Oprah’s (Nearly) Impeccable Interview With Harry and Megan

Photo by Brett Jordan on Unsplash

Did anyone notice the way Meghan blinked furiously after Oprah brought up specific details pertaining to slanderous British media? Or the way Meghan cradled her pregnant belly protectively as if she was in a situation that was threatening? Well, I did, and I wonder if Meghan was asked by Oprah if she felt okay in her body or if it was possible for her to continue. Times have changed since Oprah’s show in the aughts. Interviewers have a responsibility to be cognizant of the whole picture of a person’s life experience and reactions that certain statements may elicit. Oprah would repeat a statement over and over again to reinstate the shock value. How is this any different than a magazine or publication smearing these statements all over their content? Oprah, as much as she is a compassionate individual is still trained to get those quotable moments for promotional disbursement.

Even though Harry and Meghan consented to the interview, with no bars held, it is still important to continually ask for consent throughout the process. The thing about interviewing is that consent is not a priority. Instead of connection, extraction is the main goal.

Public perception of trauma has changed in the past few years. It is no longer solely understood, as a term, to be confined to the classic PTSD situations or BIG T trauma. Trauma means that the body experienced “too much too soon”, so that the conscious mind could not react and the body took over to engage in protective mechanisms.

If we are to reflect on Meghan’s entrance into a world, with relatively little guidance on how to handle media and expectations, then this would qualify as events “that caused overwhelming amounts of stress that exceed the person’s ability to cope or integrate the emotions involved.” After enduring an environment that constantly traumatized her, this naturally led “to serious, long term negative consequences.”

My question during the course of the interview was: did Oprah consider the trauma Meghan underwent and could have been reliving throughout the interview? Did Oprah provide an example of how we should engage with individuals in our lives who choose to share their traumas?

Below I have included four tips to create a safe space for those you are close with to process their traumas and things to notice along the way.

1. Do not repeat a sentence that could trigger the person to relive their trauma.

I understand that Oprah’s job is to get to the bottom of the situation and leave nothing up to interpretation. I can imagine it was triggering for Meghan to be reminded of the times she was suicidal and to also be asked to confirm this fact multiple times. It most likely brought her back to the times she went to the palace staff and was not believed and instead questioned. The reinstatement of a loaded phrase can bring that person back, in their body even though they look engaged or are speaking.

2. Do not list harmful, damaging incidents in full detail that may trigger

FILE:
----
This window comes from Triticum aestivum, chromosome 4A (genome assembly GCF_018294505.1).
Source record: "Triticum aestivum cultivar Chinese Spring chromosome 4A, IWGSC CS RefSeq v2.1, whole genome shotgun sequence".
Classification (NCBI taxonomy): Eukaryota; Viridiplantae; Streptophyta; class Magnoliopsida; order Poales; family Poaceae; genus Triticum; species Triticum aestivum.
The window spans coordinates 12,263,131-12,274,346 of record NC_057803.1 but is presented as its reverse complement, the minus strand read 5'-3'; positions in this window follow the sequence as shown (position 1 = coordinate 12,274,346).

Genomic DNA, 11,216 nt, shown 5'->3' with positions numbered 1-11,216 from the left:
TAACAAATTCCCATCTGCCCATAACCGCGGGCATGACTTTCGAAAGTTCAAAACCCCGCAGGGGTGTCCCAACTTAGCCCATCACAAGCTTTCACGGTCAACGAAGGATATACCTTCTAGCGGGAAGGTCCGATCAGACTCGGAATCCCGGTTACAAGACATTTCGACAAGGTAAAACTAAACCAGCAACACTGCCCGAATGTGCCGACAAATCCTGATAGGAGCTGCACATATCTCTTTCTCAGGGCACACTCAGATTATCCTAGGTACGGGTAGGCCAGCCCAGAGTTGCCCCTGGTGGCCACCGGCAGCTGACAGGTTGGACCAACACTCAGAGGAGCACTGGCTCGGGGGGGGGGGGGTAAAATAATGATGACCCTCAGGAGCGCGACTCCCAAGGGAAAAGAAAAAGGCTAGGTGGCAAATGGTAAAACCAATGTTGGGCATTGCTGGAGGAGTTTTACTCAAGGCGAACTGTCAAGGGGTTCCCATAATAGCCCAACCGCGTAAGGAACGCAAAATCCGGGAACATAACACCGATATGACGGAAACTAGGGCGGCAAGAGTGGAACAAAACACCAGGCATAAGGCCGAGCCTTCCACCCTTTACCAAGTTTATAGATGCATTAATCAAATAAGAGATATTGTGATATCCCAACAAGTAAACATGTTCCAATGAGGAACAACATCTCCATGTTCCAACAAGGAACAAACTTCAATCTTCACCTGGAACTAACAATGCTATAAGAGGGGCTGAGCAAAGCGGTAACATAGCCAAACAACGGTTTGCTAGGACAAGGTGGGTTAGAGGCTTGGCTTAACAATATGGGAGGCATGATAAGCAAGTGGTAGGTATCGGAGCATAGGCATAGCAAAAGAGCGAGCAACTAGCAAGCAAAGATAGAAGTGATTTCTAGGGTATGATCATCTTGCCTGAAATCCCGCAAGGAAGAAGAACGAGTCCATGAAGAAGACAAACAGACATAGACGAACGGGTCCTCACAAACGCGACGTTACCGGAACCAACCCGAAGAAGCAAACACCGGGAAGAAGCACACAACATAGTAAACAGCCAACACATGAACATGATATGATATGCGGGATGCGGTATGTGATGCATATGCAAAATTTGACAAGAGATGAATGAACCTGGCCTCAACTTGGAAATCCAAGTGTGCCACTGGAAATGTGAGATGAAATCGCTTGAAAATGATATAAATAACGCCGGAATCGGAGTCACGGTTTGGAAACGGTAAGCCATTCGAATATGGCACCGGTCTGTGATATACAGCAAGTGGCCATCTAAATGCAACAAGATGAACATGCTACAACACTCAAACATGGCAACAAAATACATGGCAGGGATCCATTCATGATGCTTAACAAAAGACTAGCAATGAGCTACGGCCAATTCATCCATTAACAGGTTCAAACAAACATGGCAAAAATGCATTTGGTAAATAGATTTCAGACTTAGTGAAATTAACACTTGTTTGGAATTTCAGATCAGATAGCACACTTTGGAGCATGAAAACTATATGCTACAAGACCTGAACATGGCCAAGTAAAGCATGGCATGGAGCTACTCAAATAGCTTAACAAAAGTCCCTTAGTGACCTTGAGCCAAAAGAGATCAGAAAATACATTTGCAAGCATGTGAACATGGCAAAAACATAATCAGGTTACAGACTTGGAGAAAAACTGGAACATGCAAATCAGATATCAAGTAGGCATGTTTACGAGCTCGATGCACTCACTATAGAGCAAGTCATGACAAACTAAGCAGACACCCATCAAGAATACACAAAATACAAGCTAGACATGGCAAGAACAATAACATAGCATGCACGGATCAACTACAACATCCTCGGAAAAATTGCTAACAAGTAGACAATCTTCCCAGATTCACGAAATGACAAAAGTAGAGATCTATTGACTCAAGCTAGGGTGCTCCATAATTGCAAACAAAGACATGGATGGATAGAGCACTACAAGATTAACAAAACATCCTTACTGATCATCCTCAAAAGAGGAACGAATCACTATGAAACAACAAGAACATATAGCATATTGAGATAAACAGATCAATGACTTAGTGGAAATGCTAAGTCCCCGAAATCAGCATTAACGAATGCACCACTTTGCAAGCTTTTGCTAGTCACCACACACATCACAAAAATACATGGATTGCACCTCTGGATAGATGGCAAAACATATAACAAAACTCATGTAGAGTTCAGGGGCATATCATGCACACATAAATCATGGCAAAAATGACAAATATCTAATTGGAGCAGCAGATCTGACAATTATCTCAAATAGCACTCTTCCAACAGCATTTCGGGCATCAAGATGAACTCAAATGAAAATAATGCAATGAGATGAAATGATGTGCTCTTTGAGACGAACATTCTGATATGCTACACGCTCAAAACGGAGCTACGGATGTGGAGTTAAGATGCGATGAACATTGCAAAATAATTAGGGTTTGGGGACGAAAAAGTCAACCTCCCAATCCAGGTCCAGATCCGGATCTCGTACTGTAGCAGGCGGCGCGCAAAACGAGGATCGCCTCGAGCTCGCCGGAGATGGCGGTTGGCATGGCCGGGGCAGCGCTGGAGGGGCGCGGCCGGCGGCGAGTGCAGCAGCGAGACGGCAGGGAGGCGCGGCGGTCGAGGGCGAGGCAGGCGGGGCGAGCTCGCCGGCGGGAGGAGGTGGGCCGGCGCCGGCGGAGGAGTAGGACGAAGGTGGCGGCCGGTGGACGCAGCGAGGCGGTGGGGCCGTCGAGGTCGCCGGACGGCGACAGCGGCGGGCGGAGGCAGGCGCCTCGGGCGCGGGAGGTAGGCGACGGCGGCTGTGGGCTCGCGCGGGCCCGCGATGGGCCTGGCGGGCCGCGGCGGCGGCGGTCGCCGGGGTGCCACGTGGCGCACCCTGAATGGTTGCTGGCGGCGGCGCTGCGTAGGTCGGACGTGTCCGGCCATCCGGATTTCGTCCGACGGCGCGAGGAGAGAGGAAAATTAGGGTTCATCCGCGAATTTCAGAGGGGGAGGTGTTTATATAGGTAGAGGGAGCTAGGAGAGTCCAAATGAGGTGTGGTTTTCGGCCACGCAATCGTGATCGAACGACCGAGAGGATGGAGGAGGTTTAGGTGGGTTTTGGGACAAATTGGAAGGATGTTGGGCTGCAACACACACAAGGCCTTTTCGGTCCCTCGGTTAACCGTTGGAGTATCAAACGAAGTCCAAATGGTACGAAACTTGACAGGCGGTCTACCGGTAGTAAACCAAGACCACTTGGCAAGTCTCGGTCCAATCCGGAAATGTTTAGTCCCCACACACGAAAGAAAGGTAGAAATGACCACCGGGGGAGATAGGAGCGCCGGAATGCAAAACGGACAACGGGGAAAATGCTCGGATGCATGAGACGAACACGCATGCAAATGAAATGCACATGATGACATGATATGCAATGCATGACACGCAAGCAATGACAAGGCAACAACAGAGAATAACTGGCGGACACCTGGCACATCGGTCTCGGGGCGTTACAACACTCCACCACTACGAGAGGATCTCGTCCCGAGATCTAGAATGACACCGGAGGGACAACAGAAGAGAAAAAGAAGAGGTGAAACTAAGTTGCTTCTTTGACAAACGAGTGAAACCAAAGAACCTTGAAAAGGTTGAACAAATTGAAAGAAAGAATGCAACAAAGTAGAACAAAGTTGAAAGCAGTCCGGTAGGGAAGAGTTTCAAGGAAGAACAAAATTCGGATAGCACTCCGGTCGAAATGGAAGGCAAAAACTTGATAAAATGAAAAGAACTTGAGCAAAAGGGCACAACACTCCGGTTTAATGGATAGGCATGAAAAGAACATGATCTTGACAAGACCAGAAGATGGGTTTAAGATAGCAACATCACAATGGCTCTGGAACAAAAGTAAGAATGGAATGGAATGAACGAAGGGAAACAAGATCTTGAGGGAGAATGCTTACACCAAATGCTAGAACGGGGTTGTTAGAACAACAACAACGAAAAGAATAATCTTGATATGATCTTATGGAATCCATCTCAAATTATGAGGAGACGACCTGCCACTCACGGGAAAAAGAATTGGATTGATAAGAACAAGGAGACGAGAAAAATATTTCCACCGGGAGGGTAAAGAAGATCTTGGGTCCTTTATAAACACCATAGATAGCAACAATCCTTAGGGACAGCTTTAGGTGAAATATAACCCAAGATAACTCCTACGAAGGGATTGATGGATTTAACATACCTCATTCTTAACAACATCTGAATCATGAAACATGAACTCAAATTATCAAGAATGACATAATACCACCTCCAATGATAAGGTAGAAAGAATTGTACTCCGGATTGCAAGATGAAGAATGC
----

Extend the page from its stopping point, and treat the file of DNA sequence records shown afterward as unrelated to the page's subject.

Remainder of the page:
When Oprah began to, in detail, to list off the comparative articles between Kate and Meghan, she blinked rapidly. She shifted in her seat, and let Oprah know that she tried to not expose herself to the media’s onslaught of articles. Was this an attempt to stop Oprah from exposing her to additional stress and mental harm? Oprah could have vaguely introduced the subject and then later superimposed the articles, with a voiceover, to relay the information to the viewer.

3. Do not push for extra information.

Unlike Oprah, you don’t have the pressure on your shoulders to extract information for millions of people. Oprah is no-nonsense and I appreciate the way she cuts through the bullshit. You don’t need to cut through your loved one’s defenses. Stay soft, stay open and let them know that you are fully present. There may be pieces of the puzzle they never reveal because speaking them out loud may seem like the scariest act.

4. Pick up on body language and ask how the person feels in their body.

It is important to check in with the person before asking questions because dissociation is usually a result of speaking about trauma. The person feels as if they are back in that situation. It can be distressing to reconcile the conscious perception of a safe environment and the threatening environment that the body’s memory has stored. Usually, a person will withdraw or show signs of nervousness if they are being triggered. It’s as simple as asking, “are you okay with this?” or “do you want to continue?”

What Harry and Meghan underwent, over these last few years, is not fodder for media snippets or soundbites. Oprah, while a master at her craft, could have taken a more trauma-informed approach to their situation. There are many lessons for all of us to learn when a family member or coworker trusts us with a highly charged traumatic lived experience. Let them be in the driver’s seat. Give them control over their story that they were deprived of in previous experiences.

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Amanda Kelly

Amanda Kelly

lifestyle blogger| LGBTQ+ community | self-help| books